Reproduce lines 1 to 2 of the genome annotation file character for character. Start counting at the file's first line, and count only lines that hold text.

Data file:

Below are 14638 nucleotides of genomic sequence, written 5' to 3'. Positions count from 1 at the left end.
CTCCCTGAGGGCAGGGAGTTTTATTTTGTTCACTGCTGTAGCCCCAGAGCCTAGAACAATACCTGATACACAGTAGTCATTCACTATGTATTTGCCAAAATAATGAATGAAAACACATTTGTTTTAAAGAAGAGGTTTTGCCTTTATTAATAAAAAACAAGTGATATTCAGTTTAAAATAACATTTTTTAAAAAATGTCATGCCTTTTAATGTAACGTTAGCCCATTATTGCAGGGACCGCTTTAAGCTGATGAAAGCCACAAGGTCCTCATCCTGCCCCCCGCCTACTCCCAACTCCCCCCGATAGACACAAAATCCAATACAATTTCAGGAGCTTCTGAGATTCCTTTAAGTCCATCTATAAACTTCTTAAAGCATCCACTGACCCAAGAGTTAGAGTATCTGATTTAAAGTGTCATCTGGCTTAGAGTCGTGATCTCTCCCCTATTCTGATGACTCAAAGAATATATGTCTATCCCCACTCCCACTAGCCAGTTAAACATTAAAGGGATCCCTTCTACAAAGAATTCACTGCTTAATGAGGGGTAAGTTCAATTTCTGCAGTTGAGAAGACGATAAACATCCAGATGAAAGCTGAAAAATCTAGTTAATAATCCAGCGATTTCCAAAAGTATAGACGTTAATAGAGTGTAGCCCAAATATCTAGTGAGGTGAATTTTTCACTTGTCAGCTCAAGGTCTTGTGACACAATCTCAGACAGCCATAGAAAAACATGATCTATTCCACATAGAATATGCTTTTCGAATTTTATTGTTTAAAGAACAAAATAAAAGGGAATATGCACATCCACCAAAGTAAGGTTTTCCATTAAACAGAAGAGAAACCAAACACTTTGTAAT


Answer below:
Below are 14638 nucleotides of genomic sequence, written 5' to 3'. Positions count from 1 at the left end.
CTCCCTGAGGGCAGGGAGTTTTATTTTGTTCACTGCTGTAGCCCCAGAGCCTAGAACAATACCTGATACACAGTAGTCATTCACTATGTATTTGCCAAAATAATGAATGAAAACACATTTGTTTTAAAGAAGAGGTTTTGCCTTTATTAATAAAAAACAAGTGATATTCAGTTTAAAATAACATTTTTTAAAAAATGTCATGCCTTTTAATGTAACGTTAGCCCATTATTGCAGGGACCGCTTTAAGCTGATGAAAGCCACAAGGTCCTCATCCTGCCCCCCGCCTACTCCCAACTCCCCCCGATAGACACAAAATCCAATACAATTTCAGGAGCTTCTGAGATTCCTTTAAGTCCATCTATAAACTTCTTAAAGCATCCACTGACCCAAGAGTTAGAGTATCTGATTTAAAGTGTCATCTGGCTTAGAGTCGTGATCTCTCCCCTATTCTGATGACTCAAAGAATATATGTCTATCCCCACTCCCACTAGCCAGTTAAACATTAAAGGGATCCCTTCTACAAAGAATTCACTGCTTAATGAGGGGTAAGTTCAATTTCTGCAGTTGAGAAGACGATAAACATCCAGATGAAAGCTGAAAAATCTAGTTAATAATCCAGCGATTTCCAAAAGTATAGACGTTAATAGAGTGTAGCCCAAATATCTAGTGAGGTGAATTTTTCACTTGTCAGCTCAAGGTCTTGTGACACAATCTCAGACAGCCATAGAAAAACATGATCTATTCCACATAGAATATGCTTTTCGAATTTTATTGTTTAAAGAACAAAATAAAAGGGAATATGCACATCCACCAAAGTAAGGTTTTCCATTAAACAGAAGAGAAACCAAACACTTTGTAAT